The Romance of a Christmas Card

by Kate Douglas Wiggin

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Chapter IX

A picture for the book The Romance of a Christmas CardIX

"That's a bargain and here's my hand on it," cried Dick. "Now, what do you say to letting me be Santa Claus? Come on in and let's look at John Trimble. He'd make a splendid Job or Jeremiah, but I wouldn't let him spoil a Christmas festival!"

"Do let Dick take the part, father,"—and Mrs. Todd's tone was most ingratiating. "John's terrible dull and bashful anyway, an' mebbe he'd have a pain he couldn't stan' jest when he's givin' out the presents. An' Dick is always so amusin'."

Deacon Todd led the way into the improvised dressing-room. He had removed John's gala costume in order to apply the mustard faithfully and he lay in a crumpled heap in the corner. The plaster itself adorned a stool near by.

"Now, John! John! That plaster won't do you no good on the stool. It ain't the stool that needs drawin'; it's your stomach," argued Mrs. Todd.

"I'm drawed pretty nigh to death a'ready," moaned John. "I'm rore, that's what I am,—rore! An' I won't be Santa Claus neither. I want to go home."

"Wrop him up and get him into your sleigh, father, and take him home; then come right back. Bed's the place for him. Keep that hot flat-iron on his stomach, if he'd rather have it than the mustard. Men-folks are such cowards. I'll dress Dick while you're gone. Mebbe it's a Providence!"

On the whole, Dick agreed with Mrs. Todd as he stood ready to make his entrance. The School Committee was in the church and he had had much to do with its members in former days. The Select-men of the village were present, and he had made their acquaintance once, in an executive session. The deacons were all there and the pillars of the church and the choir and the organist—a spinster who had actively disapproved when he had put beans in the melodeon one Sunday. Yes, it was best to meet them in a body on a festive occasion like this, when the rigors of the village point of view were relaxed. It would relieve him of several dozen private visits of apology, and altogether he felt that his courage would have wavered had he not been disguised as another person altogether: a popular favorite; a fat jolly, rollicking dispenser of bounties to the general public. When he finally discarded his costume, would it not be easier, too, to meet his father first before the church full of people and have the solemn hour with him alone, later at night? Yes, as Mrs. Todd said, "Mebbe 'twas a Providence!"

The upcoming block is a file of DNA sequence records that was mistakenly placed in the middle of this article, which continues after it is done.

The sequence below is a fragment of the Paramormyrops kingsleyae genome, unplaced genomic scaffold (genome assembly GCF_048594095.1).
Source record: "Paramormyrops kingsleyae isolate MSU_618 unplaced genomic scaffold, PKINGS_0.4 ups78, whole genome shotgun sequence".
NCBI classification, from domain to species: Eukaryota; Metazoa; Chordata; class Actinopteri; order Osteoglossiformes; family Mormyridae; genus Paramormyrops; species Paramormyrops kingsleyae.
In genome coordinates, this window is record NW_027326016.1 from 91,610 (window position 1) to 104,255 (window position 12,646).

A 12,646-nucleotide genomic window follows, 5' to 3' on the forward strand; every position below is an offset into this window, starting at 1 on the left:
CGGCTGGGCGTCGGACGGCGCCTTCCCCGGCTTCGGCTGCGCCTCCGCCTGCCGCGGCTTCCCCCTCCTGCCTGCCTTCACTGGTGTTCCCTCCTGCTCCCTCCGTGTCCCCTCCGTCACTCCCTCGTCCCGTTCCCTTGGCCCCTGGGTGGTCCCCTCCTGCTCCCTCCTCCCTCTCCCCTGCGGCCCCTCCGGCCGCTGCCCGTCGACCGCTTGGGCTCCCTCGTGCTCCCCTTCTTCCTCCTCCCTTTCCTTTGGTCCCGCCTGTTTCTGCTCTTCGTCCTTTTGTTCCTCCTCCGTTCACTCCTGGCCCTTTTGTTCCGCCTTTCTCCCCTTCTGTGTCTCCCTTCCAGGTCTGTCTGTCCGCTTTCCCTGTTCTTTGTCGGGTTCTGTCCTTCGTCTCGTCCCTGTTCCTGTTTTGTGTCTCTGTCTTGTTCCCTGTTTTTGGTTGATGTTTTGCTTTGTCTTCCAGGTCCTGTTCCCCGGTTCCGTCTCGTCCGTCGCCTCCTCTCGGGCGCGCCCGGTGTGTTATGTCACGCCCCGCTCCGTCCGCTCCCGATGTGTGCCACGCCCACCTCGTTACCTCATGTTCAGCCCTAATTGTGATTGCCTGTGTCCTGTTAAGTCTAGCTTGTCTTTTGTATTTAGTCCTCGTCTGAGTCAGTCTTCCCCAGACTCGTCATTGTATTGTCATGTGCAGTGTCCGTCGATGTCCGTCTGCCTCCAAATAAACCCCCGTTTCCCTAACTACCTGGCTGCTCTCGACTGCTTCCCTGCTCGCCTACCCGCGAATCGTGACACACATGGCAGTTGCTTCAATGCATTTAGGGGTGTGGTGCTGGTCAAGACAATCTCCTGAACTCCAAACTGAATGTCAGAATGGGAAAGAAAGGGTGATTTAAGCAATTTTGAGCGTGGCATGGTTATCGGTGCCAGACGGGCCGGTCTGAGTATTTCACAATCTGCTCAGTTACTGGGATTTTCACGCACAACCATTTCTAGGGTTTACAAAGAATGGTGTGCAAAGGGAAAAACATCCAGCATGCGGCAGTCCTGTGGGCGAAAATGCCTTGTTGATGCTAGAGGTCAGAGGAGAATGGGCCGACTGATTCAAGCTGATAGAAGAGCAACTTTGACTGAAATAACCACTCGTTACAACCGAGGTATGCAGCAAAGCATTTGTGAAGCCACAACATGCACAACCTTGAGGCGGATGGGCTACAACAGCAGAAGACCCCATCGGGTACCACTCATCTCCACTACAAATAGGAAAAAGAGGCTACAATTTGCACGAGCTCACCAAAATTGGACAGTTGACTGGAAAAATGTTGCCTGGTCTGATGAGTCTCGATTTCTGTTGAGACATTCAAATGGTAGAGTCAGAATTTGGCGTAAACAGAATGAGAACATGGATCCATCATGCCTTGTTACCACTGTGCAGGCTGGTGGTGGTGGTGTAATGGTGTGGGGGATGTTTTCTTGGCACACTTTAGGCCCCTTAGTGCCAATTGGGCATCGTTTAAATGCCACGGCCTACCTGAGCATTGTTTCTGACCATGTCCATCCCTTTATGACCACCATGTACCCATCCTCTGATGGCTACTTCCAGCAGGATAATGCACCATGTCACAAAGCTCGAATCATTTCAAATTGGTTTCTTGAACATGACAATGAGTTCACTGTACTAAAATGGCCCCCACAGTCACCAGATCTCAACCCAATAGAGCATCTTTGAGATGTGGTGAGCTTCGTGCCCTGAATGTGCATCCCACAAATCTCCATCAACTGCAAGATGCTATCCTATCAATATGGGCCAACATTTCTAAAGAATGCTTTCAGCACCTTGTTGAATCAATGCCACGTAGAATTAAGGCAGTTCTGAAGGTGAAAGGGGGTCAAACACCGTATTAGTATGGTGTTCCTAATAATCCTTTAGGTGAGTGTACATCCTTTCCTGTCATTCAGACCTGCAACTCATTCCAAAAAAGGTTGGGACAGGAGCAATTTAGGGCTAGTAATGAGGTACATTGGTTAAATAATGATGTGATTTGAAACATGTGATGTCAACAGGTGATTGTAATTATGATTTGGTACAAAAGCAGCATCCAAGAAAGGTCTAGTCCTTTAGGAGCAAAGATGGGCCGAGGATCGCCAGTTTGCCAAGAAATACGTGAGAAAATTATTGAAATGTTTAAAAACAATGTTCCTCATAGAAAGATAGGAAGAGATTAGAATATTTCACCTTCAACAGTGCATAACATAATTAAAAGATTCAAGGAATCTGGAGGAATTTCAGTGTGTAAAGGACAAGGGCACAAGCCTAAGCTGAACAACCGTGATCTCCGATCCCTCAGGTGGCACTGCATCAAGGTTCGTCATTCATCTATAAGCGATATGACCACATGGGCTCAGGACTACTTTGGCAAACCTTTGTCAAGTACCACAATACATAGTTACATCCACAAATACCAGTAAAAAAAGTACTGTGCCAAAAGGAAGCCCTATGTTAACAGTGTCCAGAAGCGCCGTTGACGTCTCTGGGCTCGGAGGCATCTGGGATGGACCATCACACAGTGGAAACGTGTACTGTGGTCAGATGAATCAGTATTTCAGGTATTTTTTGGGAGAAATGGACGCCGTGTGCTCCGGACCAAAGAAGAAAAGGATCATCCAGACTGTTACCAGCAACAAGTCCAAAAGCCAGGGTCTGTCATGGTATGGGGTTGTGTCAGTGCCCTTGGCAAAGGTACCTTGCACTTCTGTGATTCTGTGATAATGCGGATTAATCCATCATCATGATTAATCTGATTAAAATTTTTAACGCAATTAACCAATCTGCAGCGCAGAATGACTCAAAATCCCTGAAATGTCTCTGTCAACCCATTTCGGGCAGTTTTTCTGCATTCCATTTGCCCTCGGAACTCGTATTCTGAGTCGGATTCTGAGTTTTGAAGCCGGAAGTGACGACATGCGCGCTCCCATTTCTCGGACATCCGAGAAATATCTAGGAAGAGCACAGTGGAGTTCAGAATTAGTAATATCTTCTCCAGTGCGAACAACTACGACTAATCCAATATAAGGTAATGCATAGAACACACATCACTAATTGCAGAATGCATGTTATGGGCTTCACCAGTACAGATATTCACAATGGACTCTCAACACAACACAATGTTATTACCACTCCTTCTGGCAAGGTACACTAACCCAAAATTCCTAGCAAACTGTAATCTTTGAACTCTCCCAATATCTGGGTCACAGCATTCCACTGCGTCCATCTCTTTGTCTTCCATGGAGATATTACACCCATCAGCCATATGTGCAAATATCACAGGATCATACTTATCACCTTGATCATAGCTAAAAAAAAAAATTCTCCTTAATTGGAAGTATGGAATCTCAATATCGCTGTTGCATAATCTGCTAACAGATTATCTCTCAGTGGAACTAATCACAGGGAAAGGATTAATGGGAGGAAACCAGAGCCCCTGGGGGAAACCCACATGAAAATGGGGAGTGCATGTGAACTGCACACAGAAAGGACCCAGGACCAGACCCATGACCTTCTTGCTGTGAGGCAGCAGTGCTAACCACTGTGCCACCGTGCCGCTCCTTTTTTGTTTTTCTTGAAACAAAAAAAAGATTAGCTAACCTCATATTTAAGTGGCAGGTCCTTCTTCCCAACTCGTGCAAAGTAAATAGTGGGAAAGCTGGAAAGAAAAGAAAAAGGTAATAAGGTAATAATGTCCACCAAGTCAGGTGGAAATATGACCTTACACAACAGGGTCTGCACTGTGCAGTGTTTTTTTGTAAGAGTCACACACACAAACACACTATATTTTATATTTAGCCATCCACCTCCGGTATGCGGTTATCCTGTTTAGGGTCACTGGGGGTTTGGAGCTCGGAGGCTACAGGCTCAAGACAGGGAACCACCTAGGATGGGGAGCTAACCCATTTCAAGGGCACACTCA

There was never such a merry Christmas festival in the Orthodox church of Beulah; everybody was of one mind as to that. There was a momentary fear that John Trimble, a pillar of prohibition, might have imbibed hard cider; so gay, so nimble, so mirth-provoking was Santa Claus. When was John Trimble ever known to unbend sufficiently to romp up the side aisle jingling his sleigh bells, and leap over a front pew stuffed with presents, to gain the vantage-ground he needed for the distribution of his pack? The wing pews on one side of the pulpit had been floored over and the Christmas Tree stood there, triumphant in beauty, while the gifts strewed the green-covered platform at its feet.

How gay, how audacious, how witty was Santa Claus! How the village had always misjudged John Trimble, and how completely had John Trimble hitherto obscured his light under a bushel. In his own proper person children avoided him, but they crowded about this Santa Claus, encircling his legs, gurgling with joy when they were lifted to his shoulder, their laughter ringing through the church at his droll antics. A sense of mystery grew when he opened a pack on the pulpit stairs, a pack unfamiliar in its outward aspect to the Committee on Entertainment. Every girl had a little doll dressed in fashionable attire, and every boy a brilliantly colored, splendidly noisy, tin trumpet; but hanging to every toy by a red ribbon was Mrs. Larrabee's Christmas card; her despised one about the "folks back home."